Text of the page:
Rick Kelly is an anomaly in the New York City music scene nowadays. He is one of the few remaining custom guitar makers in what used to be a city full of them. In fact, the street his shop, Carmine Street Guitars, resides on was populated with multiple guitar and record shops in the ‘60s. “This was the music block,” Kelly recalls.
Now it's the sole music shop left on Carmine Street, and Kelly says it’s “kind of sad in a lot of ways” how Greenwich Village has evolved, with big corporations taking over the mom-and-pop shops. Adds Kelly, “Trump Tower was the first of the obnoxious buildings put here and they just bypassed all the permits.” Thankfully, Carmine Street Guitars isn’t going anywhere anytime soon.
Kelly, a self-taught guitar maker who first became interested in creating instruments in the ‘70s, has spent decades making custom instruments using reclaimed wood from various parts of the city, or as he calls it “the bones of New York.” And some of Kelly’s biggest clients have personal ties to the Big Apple: Patti Smith, Lou Reed and Bob Dylan.
Another client and friend of Kelly’s is director Jim Jarmusch, who is credited with the idea of Ron Mann’s new documentary about Kelly and Carmine Street Guitars. The result is Carmine Street Guitars, which will premiere at the Toronto International Film Festival this Sunday, Sept. 9. Featuring appearances by the Roots’ Kirk Douglas, the Kills’ Jamie Hince, Patti Smith Band’s Lenny Kaye and some Canadian cameos by Bahamas’ Christine Bougie and members of the Sadies, the film spends a week inside Kelly’s shop and highlights the craftsmanship behind his detailed pieces. It's a film primed for guitar nerds everywhere, but it's also packed with heartwarming stories of why musicians have such strong bonds with their instruments.
Ahead of its premiere, CBC Music spoke to Kelly about some of his biggest run-ins with musicians and some clients he has become friends with over the years. Scroll down to read stories about David Bowie, Bob Dylan and more.
For a full list of Carmine Street Guitars screenings at TIFF, head over to the festival's website.
“He came in looking for an instrument and I didn’t have what he needed so that was the first and last time I ever met him. He was looking for a fretless bass at the time because the band needed a fretless bass that night. I had a bass and I said, well, I’ll take the frets out of it for you but he said ‘No, I need it this minute.’ And that was that. He liked the shop and looked around a little bit, and congratulated me on the job I’m doing, so that was fun.”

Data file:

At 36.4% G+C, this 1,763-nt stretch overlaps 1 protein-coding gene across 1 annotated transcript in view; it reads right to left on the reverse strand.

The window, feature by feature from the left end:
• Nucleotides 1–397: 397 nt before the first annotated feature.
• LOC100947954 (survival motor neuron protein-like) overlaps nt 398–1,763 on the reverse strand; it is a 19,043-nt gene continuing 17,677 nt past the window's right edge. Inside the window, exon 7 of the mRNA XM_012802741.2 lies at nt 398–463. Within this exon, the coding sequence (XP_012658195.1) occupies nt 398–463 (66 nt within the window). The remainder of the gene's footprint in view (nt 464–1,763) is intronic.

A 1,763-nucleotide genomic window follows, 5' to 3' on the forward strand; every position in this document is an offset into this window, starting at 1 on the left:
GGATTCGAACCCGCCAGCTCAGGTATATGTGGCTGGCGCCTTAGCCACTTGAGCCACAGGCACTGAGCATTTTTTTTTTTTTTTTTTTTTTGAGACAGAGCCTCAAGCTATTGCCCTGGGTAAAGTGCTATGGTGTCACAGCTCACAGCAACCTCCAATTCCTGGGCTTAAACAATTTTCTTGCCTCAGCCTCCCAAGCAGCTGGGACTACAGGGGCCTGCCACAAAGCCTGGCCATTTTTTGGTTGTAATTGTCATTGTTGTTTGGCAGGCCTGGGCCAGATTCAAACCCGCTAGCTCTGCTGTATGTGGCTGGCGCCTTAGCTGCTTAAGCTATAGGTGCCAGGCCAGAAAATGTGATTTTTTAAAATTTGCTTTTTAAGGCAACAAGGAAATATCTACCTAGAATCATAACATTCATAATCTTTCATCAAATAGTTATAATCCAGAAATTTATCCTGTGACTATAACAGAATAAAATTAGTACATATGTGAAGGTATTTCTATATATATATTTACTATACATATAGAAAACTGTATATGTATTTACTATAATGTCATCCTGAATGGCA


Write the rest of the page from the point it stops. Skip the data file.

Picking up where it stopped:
“Lou’s guitar player at the time was a guy named Connor and he was living across the street from my shop on Downing Street. He said Lou needed some work on his guitars and could he bring his guitars over, so I started working on them during that time. Then I got to meet Lou and he wound up buying a couple of my guitars and that’s where all that started in 1977. When I was down in Maryland, struggling to make a living for years, I used to listen to Patti Smith and Lou Reed records all the time and never in a million years did I think I’d ever meet them and actually be friends with them. That still amazes me to this day. It seems spooky in a telepathic way that I was playing their music so much everyday and then I got to know them. That’s pretty incredible.”
“Her guitarist at the time, Oliver Ray, was coming into the shop and he was Patti’s boyfriend. He brought her in a couple of times and then I got to know her son and made her son a couple of guitars. Her daughter would come in a lot too. I don’t see Patti much anymore, she owns a house in Europe and loves being there, but I see her daughter and her son Jackson lives in Detroit, but he bought a couple of my guitars recently.”
“Bob was playing my guitar for a couple of years there. Now he’s mostly playing keyboards again but on the last tour he played guitar in, he only played my guitar so that was pretty cool. I never met Bob. He works through his guitar tech, but he was personable and sent me actual pictures of him playing the guitar in Beijing and Australia. He sent me the newspaper pictures. The guitars I made for him had to be made from wood that came from Chumley’s, an old speakeasy on Bedford Street. Bob used to hang out there in the ‘70s and he wanted to know if the beer he spilled on the floor might be in his guitar so of course I said yes, that’s very possible [laughs].”
“Daniel Day-Lewis brought his guitar in and I was writing a ticket up for him and asked what his name was, not knowing who he was. He said ‘Day-Lewis’ so I wrote down first name Day and last name Lewis. The kids were in the store and they recognized him immediately so when he left, they were like ‘You didn’t know who that was!’ That happens quite often.”